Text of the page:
No, No, No, Stop it Winchester Defender – A Step Back

Rarely do I see something so silly that it just makes me stop in disbelief. I was cruising the world of Facebook when I ran across a post from one of my favorites follows, That Shotgun Blog. Hat Tip to that fine fella. Give him a follow for a lot of good information. He posted a screenshot from Midway USA showing a new load from Winchester Defender called Close Range. It’s a 20 gauge load, which I can get behind because there aren’t a ton of good 20 gauge defensive options. However, the Winchester Defender Close Range is one of the worst options you could ever trust for defensive use. 

The Winchester Defender Close Range load is a number 2 load and not a number 2 buckshot. That’s right, a load from Winchester Defender is saying birdshot is a good choice for defensive use. My goal for the last year or so has been to stop people from using birdshot for home defense. This isn’t just my goal but the goal of many shotgun aficionados. I feel like all the work that’s been done has been undone by this new development. 

Why Winchester Defender Close Range Is A Bad Idea 

The Winchester Defender line has made some funky shotgun loads in the past. I admire their ability to be creative, even though the rounds they utilize aren’t often great. Sure, they made a .410 load that’s about the only worthwhile load in .410 handguns. They also made a buck and ball slug load that a good it dangerous for lawful self-defense. It can often go in either direction. 

The Winchester Defender Close Range load is a step in the wrong direction. Unless you’re stuck in an Alfred Hitchcock movie, then birdshot is a terrible defensive choice. Lots of people like to parrot the saying, “It’s like a slug at close range!” 

It’s not, and this Winchester Defender Close Range laid isn’t any better. It’s not a slug at close range. Birdshot is designed to kill flying animals with thin bones and not much meat. Humans have thick bones and often a fair bit of meat. The load of shot can’t penetrate deep enough to strike a vital organ and shut down the attacker.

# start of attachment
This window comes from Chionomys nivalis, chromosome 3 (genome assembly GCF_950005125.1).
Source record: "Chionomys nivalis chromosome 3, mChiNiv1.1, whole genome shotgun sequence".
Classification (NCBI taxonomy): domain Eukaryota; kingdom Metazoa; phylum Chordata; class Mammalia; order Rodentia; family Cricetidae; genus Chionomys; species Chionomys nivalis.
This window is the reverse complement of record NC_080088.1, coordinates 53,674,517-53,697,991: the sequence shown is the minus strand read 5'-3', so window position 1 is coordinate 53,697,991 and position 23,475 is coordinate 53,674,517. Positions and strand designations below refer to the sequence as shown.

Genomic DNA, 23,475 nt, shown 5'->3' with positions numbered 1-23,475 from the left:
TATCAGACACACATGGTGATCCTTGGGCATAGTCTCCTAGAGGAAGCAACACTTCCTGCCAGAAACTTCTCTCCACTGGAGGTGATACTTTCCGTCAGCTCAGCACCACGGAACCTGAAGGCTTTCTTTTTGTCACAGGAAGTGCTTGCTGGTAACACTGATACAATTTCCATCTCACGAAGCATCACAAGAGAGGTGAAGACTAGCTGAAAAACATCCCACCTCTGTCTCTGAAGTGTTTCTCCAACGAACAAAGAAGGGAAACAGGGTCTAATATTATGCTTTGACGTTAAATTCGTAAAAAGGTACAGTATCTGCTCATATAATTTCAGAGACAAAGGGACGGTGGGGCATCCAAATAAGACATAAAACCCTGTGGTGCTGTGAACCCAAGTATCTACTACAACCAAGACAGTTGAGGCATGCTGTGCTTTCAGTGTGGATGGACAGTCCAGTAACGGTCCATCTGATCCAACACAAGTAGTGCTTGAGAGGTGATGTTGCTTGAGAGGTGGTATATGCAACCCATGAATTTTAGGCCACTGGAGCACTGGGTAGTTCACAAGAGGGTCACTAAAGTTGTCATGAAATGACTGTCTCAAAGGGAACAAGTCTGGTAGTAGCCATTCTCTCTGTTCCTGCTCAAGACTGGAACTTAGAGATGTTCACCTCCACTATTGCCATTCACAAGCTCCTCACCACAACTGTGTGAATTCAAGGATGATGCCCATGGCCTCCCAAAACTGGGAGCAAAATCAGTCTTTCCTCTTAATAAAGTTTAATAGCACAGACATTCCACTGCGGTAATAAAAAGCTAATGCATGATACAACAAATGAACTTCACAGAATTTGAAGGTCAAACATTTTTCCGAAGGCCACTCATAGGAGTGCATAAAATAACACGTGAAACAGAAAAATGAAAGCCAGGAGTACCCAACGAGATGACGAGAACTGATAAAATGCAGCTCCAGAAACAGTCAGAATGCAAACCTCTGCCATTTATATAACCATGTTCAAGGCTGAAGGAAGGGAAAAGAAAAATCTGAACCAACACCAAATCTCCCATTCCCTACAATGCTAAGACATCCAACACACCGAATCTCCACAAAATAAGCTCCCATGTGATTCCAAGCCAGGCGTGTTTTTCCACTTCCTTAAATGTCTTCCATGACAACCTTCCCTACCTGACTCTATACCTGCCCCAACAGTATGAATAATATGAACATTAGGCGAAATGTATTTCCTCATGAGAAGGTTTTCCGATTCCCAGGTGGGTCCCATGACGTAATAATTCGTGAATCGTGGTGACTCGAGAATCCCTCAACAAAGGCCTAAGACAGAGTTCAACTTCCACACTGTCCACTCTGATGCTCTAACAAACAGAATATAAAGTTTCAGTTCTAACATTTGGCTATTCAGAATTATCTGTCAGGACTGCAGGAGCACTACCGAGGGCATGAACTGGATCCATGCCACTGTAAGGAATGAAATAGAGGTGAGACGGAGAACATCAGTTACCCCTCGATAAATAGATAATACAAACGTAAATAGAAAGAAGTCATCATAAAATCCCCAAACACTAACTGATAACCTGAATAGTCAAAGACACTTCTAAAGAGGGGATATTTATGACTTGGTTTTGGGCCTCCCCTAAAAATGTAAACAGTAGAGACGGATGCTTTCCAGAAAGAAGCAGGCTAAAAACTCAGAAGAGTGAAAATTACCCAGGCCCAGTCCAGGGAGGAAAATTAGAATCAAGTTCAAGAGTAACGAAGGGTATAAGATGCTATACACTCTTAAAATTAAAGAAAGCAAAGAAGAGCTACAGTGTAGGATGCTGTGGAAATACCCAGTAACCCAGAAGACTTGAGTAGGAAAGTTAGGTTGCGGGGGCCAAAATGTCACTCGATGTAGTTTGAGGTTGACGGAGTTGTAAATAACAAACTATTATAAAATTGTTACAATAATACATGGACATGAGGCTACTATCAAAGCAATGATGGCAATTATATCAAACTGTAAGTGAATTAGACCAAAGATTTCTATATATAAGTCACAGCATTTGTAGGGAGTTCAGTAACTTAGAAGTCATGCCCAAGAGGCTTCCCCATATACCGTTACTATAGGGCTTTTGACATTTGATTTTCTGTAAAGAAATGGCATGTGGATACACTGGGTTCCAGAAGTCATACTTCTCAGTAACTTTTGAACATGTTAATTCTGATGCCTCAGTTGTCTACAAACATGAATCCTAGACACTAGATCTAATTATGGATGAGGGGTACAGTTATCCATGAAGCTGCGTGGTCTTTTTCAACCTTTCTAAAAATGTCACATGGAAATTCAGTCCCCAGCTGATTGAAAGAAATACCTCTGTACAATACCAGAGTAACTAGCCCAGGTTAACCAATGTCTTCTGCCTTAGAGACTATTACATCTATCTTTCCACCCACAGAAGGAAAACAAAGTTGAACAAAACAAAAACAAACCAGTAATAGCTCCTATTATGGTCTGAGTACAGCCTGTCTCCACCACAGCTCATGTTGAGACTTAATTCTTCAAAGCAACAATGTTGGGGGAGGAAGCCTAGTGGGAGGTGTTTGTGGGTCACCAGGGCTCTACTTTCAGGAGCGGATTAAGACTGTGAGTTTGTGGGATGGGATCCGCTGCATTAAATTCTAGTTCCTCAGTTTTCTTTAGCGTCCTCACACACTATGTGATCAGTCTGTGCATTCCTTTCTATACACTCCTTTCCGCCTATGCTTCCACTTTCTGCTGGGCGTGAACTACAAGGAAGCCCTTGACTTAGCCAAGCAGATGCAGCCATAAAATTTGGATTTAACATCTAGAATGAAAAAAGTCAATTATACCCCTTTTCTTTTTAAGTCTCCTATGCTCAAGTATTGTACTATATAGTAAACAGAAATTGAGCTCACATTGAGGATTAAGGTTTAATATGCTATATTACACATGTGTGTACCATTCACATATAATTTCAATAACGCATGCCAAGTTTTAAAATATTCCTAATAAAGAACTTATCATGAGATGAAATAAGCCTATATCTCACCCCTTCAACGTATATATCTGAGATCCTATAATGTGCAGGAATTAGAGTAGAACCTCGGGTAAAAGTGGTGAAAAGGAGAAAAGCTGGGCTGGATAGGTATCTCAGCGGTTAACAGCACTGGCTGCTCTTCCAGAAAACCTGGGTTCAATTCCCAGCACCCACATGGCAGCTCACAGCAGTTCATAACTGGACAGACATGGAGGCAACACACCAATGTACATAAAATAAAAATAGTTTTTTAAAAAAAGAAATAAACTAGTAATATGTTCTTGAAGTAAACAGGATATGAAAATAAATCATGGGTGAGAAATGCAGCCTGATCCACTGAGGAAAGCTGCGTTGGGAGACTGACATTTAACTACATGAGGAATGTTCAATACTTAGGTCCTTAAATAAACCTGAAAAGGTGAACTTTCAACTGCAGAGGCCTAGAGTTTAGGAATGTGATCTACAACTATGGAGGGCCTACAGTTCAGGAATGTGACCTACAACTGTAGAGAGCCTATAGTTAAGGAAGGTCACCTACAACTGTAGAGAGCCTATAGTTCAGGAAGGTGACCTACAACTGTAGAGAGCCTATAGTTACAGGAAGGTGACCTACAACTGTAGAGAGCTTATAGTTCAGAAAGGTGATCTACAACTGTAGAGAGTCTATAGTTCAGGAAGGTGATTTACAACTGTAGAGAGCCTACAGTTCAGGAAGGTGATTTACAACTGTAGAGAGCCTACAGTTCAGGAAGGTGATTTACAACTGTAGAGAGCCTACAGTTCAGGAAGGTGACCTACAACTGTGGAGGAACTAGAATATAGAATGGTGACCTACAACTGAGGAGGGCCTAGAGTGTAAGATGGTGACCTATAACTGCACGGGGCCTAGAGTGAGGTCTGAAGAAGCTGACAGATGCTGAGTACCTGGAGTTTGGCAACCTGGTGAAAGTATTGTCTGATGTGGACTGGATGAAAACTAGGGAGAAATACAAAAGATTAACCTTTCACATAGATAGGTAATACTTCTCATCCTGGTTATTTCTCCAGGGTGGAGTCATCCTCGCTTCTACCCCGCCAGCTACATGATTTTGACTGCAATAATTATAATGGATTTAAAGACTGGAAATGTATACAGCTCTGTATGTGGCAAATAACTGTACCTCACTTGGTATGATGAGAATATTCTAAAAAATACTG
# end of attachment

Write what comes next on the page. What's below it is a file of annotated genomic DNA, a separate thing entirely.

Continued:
But, but, but it’s Number 2 birdshot, a much heavier birdshot than most. That’s true, but let’s be clear, just because it’s good for the goose doesn’t mean it’s good for the gander. Number 2 birdshot is still birdshot and still sucks at penetrating. 

On average, it penetrates 9.5 inches in ballistic gel. The FBI standard for penetration is 12 inches minimum. Anything less than 12 inches can’t reach the vitals necessary to shut down the attacker. You would be better served by a.22LR loaded with CCI Velocitors. 

The Better Option 

If you have a shotgun for home defense, then buckshot is the option. If you can’t handle buckshot or are worried about ‘muh overpenetration’ then swap firearms. Get an AR or other intermediate rifle platform. Or just learn to shoot.

Birdshot from a 20 gauge isn’t an option, and Winchester should be shamed and admonished for advertising a less effective option. Just say no to the Winchester Defender Close Range load. Winchester makes a Number 3 buckshot load for the 20 gauge. That would be better. Not perfect, but better. A low recoil 20 gauge round loaded with number 1 buckshot would be the best self-defense 20 gauge round, but I don’t think it exists. 

Travis Pike
Travis Pike is a former Marine Machine gunner who served with 2nd Bn 2nd Marines for 5 years. He deployed in 2009 to Afghanistan and again in 2011 with the 22nd MEU(SOC) during a record setting 11 months at sea. He’s trained with the Romanian Army, the Spanish Marines, the Emirate Marines and the Afghan National Army. He serves as an NRA certified pistol instructor and teaches concealed carry classes.